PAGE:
Cardiac care nurses play a vital role in the care and rehabilitation of heart patients in a hospital setting. As trained medical professionals, cardiac care nurses usually work under the direct supervision of a licensed cardiologist and undergo additional training beyond what is required for regular floor duty nurses.
About Cardiac Care Nurses
Professional cardiac care nurses provide specialized and advanced medical care for patients suffering from various types of heart problems or problems in the cardiovascular area. Patients who are hospitalized due to life-threatening ailments such as coronary artery disease, congestive heart failure, angina, heart dysrhythmia and myocardial infarction most always require the more advanced skills of a cardiac care nurse rather than those of a regular registered nurse.
Beyond being skilled in basic life support, cardiac care nurses are also highly trained in a variety of advanced cardiac life support procedures. As a cardiac nurse, you may be required to use a defibrillator on a heart patient (a defibrillator is an electronic machine that gives an electrical shock to a patient's heart. Cardiac care nurses also administer medications and are often required to put in intravenous (IV) lines when deemed necessary by a physician.
A cardiac care nurse frequently performs tests known as electrocardiograms on patients. The procedure, also known as an EKG or ECG, requires the use of electrodes that are placed in specific areas on the patient's body. It is used to measure the electric activity of a patient's heart and checks for any irregular electrical activity. Cardiac care nurses monitor this output and notify superiors of any change. In addition, cardiac care nurses also take vital signs and record output from catheters. These professionals also provide emotional support for patients to help alleviate any stress they may have.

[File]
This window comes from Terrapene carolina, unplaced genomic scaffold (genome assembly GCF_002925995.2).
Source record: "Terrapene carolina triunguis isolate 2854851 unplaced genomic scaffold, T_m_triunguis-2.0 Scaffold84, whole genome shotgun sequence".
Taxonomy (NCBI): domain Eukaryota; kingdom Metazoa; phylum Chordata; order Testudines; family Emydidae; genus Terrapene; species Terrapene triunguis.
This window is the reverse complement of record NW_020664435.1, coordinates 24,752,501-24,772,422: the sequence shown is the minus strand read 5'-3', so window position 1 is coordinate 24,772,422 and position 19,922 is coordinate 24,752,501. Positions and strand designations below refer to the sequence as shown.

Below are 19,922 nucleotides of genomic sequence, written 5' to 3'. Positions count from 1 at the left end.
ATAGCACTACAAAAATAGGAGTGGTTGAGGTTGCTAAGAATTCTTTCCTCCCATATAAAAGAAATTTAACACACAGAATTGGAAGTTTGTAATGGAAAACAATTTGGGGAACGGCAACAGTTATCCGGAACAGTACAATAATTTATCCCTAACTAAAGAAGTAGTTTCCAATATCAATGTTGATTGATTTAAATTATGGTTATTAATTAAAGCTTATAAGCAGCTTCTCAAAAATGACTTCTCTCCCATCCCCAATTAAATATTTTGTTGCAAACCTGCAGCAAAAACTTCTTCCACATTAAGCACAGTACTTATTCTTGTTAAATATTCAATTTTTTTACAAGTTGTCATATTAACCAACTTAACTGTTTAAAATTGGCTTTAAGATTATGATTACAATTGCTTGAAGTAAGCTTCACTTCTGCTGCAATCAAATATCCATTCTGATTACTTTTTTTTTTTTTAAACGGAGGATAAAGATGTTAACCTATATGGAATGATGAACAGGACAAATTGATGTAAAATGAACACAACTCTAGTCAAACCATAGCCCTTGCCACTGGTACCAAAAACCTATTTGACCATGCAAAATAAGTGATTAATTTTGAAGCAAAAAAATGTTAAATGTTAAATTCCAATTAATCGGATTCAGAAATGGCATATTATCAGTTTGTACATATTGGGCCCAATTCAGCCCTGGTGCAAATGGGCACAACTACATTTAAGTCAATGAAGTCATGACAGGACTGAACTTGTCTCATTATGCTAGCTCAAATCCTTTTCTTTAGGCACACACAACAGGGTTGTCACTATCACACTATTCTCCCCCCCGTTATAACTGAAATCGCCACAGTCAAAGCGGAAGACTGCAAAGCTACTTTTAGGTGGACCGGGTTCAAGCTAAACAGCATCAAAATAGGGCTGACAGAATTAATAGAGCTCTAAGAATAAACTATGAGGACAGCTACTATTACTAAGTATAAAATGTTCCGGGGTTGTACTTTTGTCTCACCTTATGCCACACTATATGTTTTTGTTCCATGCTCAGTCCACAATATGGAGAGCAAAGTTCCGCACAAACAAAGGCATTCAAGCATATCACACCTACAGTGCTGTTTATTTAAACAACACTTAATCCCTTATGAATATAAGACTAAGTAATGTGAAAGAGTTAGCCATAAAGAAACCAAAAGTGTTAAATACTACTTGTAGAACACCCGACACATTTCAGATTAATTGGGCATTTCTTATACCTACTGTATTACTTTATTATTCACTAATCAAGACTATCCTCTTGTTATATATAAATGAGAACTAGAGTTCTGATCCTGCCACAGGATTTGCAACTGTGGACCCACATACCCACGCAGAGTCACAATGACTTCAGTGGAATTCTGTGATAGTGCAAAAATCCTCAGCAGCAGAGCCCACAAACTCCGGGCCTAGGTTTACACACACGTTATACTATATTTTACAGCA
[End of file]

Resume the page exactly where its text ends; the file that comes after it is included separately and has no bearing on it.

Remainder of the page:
Areas of Work
Following any type of cardiovascular surgery or procedure, cardiac care nurses who work in surgical units must carefully monitor patients and provide accurate health assessments to the attending cardiologist. Postoperative care of a patient may involve performing a stress test evaluation to determine how the patient is progressing following surgery. Other cardiac care nurses may work with critically ill patients in an intensive care unit (ICU), a special coronary care unit (CCU), a cardiac rehabilitation facility or a cardiac catheterization lab.
To work as a cardiac care nurse, you must obtain additional training. You must be a registered nurse (RN) and hold at least a two-year associate's degree. Some states and employers may also require further certification for cardiac care nurses, which can be obtained through the American Nurses Credentialing Center. Prior to certification testing, cardiac care nursing candidates must complete at least two years of job experience as an RN and have a minimum of 2,000 hours in cardiovascular nursing and 30 hours of continuing education.
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